# Is there a simple smooth non-piecewise function that could replace this piecewise one

I need a function which satisfies these conditions:

• $f(0) = 0,$
• $f(x)$ is monotonically increasing for all $x > 0,$
• for some specified $x_2 > x_1 > 0$ and $y_2 > y_1 > 0,$ $f(x_1) = y_1,$ and $f(x_2) = y_2.$

I can construct $f(x)$ easily using a piecewise linear function that passes from the origin to the points $(x_1,y_1)$ and $(x_2,y_2)$ in turn, then continues to monotonically increase at some arbitrary rate. However, I am concerned at possible effects of the non-continuous curvature. Is there a better alternative to using spline curves that might give both a smooth curve and a non-piecewise function?

-

Have a look at the function: $f(x)=y_1 \cdot (x/x_1)^p$, where $$p=\frac{\ln(y_2/y_1)}{\ln(x_2/x_1)}.$$ It is monotone increasing for positive $x$, given that $0<x_1<x_2$ and $0<y_1<y_2$ which makes the two log terms in the exponent $p$ both positive. And it passes through the three points $(0,0),\ (x_1,y_1),\ (x_2,y_2)$.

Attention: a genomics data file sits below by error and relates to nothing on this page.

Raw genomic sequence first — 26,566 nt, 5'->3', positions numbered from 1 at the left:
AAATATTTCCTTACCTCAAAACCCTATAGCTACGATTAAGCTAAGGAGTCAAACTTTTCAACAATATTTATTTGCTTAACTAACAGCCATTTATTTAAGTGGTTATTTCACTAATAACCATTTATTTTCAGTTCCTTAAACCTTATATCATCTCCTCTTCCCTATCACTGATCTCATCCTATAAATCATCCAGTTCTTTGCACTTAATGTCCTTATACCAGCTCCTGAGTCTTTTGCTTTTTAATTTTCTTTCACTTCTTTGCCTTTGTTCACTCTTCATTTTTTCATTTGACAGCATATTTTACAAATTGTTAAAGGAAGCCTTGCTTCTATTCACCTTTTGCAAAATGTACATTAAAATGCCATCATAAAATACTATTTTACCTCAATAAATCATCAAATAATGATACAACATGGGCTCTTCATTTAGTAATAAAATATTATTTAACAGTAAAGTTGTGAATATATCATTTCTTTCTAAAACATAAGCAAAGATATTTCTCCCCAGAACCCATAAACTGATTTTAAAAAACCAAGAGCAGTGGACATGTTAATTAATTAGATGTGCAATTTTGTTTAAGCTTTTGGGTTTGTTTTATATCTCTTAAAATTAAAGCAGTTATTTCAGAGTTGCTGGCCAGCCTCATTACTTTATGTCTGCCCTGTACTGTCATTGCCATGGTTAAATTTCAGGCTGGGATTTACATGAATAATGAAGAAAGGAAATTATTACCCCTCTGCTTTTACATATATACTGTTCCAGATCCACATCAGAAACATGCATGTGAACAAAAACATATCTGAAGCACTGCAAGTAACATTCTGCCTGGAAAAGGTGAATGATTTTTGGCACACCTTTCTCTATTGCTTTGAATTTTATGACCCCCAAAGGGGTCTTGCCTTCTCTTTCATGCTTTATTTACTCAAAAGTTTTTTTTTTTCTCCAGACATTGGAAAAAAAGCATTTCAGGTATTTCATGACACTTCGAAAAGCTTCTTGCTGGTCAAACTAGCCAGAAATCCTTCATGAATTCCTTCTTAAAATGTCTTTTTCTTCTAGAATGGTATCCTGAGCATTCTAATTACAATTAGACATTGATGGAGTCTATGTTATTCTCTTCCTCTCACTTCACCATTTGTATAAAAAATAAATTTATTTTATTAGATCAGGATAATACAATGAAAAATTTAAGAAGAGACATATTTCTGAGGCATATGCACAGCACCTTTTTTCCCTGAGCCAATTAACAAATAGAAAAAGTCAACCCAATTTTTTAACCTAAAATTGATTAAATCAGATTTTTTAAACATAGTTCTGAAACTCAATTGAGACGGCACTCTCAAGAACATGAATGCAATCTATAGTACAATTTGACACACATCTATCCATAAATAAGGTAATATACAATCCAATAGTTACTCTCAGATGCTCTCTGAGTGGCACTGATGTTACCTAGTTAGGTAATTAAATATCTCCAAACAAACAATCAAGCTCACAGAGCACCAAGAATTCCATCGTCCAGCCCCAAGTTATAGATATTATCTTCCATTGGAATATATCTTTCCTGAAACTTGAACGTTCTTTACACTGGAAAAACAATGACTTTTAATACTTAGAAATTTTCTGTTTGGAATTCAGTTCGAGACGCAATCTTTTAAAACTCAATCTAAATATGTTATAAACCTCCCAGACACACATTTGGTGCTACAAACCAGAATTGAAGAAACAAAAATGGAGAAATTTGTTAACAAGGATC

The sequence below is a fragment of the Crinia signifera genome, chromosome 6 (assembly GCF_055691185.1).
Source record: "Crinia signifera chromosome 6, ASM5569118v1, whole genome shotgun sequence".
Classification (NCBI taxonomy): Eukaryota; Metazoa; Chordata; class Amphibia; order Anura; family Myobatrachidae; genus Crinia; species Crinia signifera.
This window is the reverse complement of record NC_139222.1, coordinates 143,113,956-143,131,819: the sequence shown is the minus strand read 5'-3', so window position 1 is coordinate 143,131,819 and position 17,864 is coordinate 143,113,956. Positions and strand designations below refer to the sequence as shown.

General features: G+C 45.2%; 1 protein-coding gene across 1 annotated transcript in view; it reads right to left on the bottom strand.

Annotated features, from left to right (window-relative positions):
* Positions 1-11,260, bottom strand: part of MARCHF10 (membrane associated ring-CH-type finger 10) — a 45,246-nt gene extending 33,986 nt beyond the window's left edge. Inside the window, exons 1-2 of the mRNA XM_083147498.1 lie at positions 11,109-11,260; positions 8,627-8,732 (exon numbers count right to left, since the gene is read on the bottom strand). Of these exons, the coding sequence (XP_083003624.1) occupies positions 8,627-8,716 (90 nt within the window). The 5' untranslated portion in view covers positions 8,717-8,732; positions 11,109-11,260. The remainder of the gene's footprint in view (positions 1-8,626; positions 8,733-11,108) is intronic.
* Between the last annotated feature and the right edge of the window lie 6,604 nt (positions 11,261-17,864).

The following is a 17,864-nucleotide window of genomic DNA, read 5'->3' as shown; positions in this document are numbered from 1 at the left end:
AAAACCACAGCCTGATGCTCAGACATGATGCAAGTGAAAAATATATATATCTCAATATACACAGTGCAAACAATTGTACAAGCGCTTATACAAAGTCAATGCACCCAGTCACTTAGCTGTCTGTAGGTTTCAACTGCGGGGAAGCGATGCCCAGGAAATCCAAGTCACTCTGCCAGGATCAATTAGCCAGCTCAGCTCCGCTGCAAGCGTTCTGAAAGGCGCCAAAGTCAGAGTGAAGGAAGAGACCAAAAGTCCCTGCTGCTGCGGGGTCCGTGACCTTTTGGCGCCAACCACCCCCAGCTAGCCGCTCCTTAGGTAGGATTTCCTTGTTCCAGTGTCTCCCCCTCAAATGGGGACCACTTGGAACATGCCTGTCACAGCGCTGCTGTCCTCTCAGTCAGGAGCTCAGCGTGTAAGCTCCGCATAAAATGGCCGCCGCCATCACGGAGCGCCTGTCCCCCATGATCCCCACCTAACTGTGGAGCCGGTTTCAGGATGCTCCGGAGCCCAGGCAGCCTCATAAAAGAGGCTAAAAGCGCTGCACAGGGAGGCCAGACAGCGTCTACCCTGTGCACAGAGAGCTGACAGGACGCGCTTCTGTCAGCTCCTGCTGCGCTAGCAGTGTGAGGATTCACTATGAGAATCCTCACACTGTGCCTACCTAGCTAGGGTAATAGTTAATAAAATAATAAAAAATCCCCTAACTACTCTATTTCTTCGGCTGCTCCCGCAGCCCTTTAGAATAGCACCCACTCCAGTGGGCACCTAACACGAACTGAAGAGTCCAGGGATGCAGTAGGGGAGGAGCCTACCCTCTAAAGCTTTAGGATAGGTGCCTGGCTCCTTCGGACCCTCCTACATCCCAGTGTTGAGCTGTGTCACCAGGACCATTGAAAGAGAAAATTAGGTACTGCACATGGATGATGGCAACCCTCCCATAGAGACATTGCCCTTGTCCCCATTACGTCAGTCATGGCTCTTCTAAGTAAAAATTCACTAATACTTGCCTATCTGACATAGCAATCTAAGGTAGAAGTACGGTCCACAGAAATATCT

As a power function, it looks to be smooth, at least for positive $x$. It may have a kink at $x=0$ though; maybe a variation of this idea could remove such a kink.
When $0<p<1$ the derivative of the above $f(x)$ is undefined at $x=0$. In that case geometrically the curve has a vertical tangent at $0$ e.g. compare $y=\sqrt{x}$, and I didn't know whether this is a concern for your application. But at $x>0$ the function is well behaved. – coffeemath Feb 21 '13 at 21:55